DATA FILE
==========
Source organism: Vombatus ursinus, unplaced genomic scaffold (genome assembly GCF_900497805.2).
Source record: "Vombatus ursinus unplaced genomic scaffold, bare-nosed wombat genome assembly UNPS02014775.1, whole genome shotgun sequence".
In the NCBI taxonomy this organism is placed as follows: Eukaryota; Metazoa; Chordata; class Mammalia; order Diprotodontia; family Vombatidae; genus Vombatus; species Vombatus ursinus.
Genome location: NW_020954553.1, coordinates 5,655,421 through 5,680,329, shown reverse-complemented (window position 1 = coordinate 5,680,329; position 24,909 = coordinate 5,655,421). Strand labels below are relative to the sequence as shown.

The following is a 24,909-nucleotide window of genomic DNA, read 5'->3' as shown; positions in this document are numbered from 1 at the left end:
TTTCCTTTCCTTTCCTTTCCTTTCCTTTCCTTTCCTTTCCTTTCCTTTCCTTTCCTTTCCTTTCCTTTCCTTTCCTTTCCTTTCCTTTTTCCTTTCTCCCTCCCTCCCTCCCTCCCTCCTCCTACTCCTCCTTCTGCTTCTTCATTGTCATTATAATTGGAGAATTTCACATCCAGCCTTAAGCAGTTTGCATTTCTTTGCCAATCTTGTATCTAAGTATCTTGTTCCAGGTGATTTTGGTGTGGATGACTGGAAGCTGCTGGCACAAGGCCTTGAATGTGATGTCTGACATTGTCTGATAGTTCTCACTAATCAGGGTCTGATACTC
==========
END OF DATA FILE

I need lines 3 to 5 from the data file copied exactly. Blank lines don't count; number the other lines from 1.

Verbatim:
In the NCBI taxonomy this organism is placed as follows: Eukaryota; Metazoa; Chordata; class Mammalia; order Diprotodontia; family Vombatidae; genus Vombatus; species Vombatus ursinus.
Genome location: NW_020954553.1, coordinates 5,655,421 through 5,680,329, shown reverse-complemented (window position 1 = coordinate 5,680,329; position 24,909 = coordinate 5,655,421). Strand labels below are relative to the sequence as shown.

The following is a 24,909-nucleotide window of genomic DNA, read 5'->3' as shown; positions in this document are numbered from 1 at the left end: